The lovely Andrea Stevens invited us to contribute to the New Zealand based Design Guide earlier in 2013:
A couple of years ago we, together, designed and built a small house in the inner city of Sydney for ourselves. We undertook this task with the help of many friends and family and though the process was far from insular we were in effect not only owner and architect but builder as well.
When asked to write about the house we thought that you would be hearing here a lot about what an architect can offer from the point of view of the architect. Given this and our multiple roles in the project we though to write more as an owner than architect and concentrate a little on the particular manner of living which evolved from our time in the house.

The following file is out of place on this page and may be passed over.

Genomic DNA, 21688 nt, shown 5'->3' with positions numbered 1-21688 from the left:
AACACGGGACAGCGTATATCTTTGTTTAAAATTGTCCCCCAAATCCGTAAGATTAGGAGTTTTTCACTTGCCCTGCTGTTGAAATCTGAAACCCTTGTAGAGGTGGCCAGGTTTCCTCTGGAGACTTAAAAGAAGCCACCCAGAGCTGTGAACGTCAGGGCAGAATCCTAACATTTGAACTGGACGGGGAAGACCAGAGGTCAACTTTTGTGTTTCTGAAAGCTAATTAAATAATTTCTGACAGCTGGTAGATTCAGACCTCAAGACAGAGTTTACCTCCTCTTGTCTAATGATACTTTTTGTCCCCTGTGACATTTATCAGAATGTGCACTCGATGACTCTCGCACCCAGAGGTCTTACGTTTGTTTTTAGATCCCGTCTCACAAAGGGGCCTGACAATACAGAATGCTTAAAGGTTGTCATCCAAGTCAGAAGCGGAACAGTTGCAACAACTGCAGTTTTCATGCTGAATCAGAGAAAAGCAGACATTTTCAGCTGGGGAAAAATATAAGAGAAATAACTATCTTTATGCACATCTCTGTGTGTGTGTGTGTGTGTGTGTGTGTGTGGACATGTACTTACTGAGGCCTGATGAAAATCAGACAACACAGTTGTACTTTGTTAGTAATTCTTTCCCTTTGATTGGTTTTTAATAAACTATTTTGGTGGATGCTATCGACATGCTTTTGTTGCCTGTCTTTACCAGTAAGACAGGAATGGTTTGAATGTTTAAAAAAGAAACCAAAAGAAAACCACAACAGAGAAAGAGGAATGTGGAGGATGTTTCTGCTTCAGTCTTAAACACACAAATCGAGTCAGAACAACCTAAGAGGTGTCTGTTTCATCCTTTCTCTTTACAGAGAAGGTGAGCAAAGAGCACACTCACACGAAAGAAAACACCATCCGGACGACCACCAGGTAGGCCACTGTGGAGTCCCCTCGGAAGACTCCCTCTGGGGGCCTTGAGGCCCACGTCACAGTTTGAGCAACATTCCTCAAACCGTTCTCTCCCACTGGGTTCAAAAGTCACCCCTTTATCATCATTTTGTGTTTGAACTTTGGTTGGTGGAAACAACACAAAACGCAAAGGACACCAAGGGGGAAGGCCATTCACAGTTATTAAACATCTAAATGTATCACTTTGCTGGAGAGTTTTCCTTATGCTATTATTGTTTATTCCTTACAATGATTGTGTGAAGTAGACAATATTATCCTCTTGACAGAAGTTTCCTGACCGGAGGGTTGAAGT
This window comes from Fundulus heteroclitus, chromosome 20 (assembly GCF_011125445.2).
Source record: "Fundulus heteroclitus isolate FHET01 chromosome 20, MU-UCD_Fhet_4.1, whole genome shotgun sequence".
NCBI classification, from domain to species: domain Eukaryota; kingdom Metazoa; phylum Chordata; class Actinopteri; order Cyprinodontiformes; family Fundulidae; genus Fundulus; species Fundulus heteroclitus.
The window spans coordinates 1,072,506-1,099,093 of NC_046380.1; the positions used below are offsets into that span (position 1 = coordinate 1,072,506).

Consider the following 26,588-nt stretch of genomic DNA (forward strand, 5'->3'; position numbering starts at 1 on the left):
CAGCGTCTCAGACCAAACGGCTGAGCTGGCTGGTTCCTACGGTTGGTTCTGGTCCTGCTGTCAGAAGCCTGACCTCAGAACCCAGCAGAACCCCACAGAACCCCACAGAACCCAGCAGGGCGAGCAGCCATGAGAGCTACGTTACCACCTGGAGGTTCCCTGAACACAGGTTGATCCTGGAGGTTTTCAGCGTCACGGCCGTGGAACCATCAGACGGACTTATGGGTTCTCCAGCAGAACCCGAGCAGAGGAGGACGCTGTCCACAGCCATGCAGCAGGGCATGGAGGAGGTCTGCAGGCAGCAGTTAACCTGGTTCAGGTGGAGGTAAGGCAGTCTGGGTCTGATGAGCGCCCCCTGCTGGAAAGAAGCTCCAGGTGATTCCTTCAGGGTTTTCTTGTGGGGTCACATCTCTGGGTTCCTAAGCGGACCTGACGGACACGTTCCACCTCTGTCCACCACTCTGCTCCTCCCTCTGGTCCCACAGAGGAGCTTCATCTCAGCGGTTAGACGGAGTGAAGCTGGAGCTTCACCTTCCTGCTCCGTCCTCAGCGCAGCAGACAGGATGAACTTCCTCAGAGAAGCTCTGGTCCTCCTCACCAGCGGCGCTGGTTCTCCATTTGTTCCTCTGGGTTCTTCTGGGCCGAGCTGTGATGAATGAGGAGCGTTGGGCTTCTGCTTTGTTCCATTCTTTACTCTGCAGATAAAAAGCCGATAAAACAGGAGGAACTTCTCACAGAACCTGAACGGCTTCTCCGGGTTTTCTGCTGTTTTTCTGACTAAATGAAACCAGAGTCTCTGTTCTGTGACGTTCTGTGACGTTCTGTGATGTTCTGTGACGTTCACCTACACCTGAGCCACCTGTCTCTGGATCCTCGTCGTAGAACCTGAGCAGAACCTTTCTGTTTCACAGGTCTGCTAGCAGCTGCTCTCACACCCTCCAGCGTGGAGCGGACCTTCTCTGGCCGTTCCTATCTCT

The house was the result of the transformation of a small semi-detached cottage located on a long narrow block. The house is located right up on the street with an overgrown garden at the rear, a Jacaranda at its heart surrounded by a Bangalow Palm, a Norfolk Pine, an Ironbark and a Paperbark creating an eclectic silhouette to the sky. Located below the adjacent ridge along which snakes the cacophonous King Street with its myriad pubs & restaurants, the immediate local street network has been crafted to exclude through vehicular traffic and so enables a flourishing pedestrian community. To the street, the decaying Victorian era front façade was retained, protecting the period scale. Within, the house was radically manipulated to increase natural light and air transference whilst minimising asinine space and energy consumption. To the wonderful garden the rear façade opens in its entirety, enabling the life of the landscape to flood the spaces within.